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Desert Companion

From tyke to trekker

Tips on introducing your family to the outdoors

• Start small, stay local. Starting with local parks and wilderness hikes is a great way to spend a few hours in nature without a huge time commitment. Develop a real love for certain wild places or adventures with short, local trips before you whip out the credit card at REI or plan the week-long stay in the back-country.

• Let curiosity lead you. Have you ever wondered what’s on the other side of that mountain, or where that path leads? Ask your kids to pick an outdoor adventure and then go learn something new – together.

• Be prepared. The desert is a beautiful place, but the outdoors are also full of situations that can turn a fun trip into a headache in a few short moments. Be sure to always bring plenty of water, sunscreen, a first aid kit, a let folks at home know where you are headed and when you plan on being home. Even just a quick jaunt can take an unexpected turn.

• Take only pictures, leave only footprints. The desert looks pretty rough and tough, but in reality, it is a very fragile environment that can be easily damaged if we are not careful. Take the time to teach good stewardship on each trip so that your kids can have these same experiences with their kids.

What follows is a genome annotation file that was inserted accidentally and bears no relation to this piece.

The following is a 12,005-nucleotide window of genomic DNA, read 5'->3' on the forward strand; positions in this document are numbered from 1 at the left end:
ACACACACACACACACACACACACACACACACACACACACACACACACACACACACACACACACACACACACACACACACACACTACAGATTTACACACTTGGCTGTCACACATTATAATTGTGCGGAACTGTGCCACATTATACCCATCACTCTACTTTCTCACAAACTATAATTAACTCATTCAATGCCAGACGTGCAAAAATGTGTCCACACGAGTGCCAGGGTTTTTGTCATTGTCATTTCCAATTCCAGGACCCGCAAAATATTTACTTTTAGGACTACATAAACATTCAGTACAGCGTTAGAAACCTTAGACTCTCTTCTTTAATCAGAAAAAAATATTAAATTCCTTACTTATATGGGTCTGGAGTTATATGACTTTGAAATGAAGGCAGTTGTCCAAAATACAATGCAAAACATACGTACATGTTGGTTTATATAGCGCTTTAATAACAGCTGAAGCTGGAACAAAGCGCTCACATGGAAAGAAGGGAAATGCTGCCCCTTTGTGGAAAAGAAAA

• Solitude, together. There is no better place to grow closer together as a family than in the quiet solitude of nature. Something magic happens when the television is out of reach and cell service is out of range and families have nothing but each other and the natural world before them. Come and see!

Support comes from

Eric Roberts is a father, architect, and outdoors enthusiast. He is a board member of Friends of Nevada Wilderness.

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